Students revise poetry from the anthology and transactional writing.  They also practise English Language papers.  There will be some flexibility in order to ensure it is tailored to specific areas for development within classes. 

Students will revise all areas required.  The revision must be flexible and tailored for individual needs.  Students will have their GCSE examinations this term.


Marking and Assessment

Please access the website link to our current assessment and feedback policy. 


AQA GCSE English Literature

Eduqas GCSE English Language


Revision Guides/Supporting Resources

CGP text guides for the following:

  • ‘Great Expectations’ by Charles Dickens
  • ‘Romeo and Juliet’ by William Shakespeare
  • ‘Power and Conflict Poetry Anthology’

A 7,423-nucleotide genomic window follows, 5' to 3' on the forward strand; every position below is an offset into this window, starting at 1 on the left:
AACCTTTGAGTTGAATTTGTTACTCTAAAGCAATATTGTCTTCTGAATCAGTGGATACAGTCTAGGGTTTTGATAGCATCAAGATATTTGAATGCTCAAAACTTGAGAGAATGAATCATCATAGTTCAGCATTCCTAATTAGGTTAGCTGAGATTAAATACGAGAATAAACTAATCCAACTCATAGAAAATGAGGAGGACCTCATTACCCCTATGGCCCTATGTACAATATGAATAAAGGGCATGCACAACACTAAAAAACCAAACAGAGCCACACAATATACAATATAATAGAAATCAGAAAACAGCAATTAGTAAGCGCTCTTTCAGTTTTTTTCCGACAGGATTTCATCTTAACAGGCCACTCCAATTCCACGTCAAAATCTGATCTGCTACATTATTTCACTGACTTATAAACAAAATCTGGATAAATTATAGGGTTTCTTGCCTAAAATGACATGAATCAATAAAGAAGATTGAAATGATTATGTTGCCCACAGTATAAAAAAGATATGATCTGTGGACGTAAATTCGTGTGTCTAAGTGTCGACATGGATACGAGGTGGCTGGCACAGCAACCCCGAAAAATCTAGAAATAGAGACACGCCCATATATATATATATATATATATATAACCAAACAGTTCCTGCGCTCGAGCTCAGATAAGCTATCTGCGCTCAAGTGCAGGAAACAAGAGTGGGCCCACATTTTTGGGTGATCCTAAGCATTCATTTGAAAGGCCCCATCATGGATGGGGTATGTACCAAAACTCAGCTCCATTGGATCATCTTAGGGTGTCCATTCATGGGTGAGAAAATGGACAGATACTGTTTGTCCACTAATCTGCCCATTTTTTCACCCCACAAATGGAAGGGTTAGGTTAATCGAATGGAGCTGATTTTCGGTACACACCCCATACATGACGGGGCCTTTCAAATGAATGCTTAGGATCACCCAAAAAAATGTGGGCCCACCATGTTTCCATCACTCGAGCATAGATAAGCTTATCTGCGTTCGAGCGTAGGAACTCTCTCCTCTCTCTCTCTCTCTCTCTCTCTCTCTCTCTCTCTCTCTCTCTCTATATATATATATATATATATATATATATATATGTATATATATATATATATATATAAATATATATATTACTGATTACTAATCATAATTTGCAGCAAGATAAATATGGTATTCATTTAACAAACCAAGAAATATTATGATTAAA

• Eduqas English Language workbook

York notes for:

  • ‘A Taste of Honey’

Staff Details

Miss Christian – Head of English Department

Mr Gardner – 2nd in English

Mrs Long – Assistant Headteacher

Mrs Cox – Teacher of English and Progress Coordinator (Blue Section)

Mrs Rigby – Teacher of English

Miss Allen – Teacher of English

Mr Jeffrey – Teacher of English


Careers and Progression


All vocational and college courses require a GCSE in English Language.  The content delivered and the skills imparted throughout the course provide the foundations, should learners wish to pursue A-level courses in English Language. In addition, the skills taught at KS4 (analysis, interpretation, information retrieval etc.) are fully transferable and ensure that learners are equipped for other post-16 qualifications such as A-level History and Law.

English Language and Literature is highly regarded by universities and can lead to a degree course in English or in a range of other subjects. It can pave the way to a variety of occupations, a recent survey indicated that English graduates enter careers varying from teaching to management and marketing; to journalism and the arts.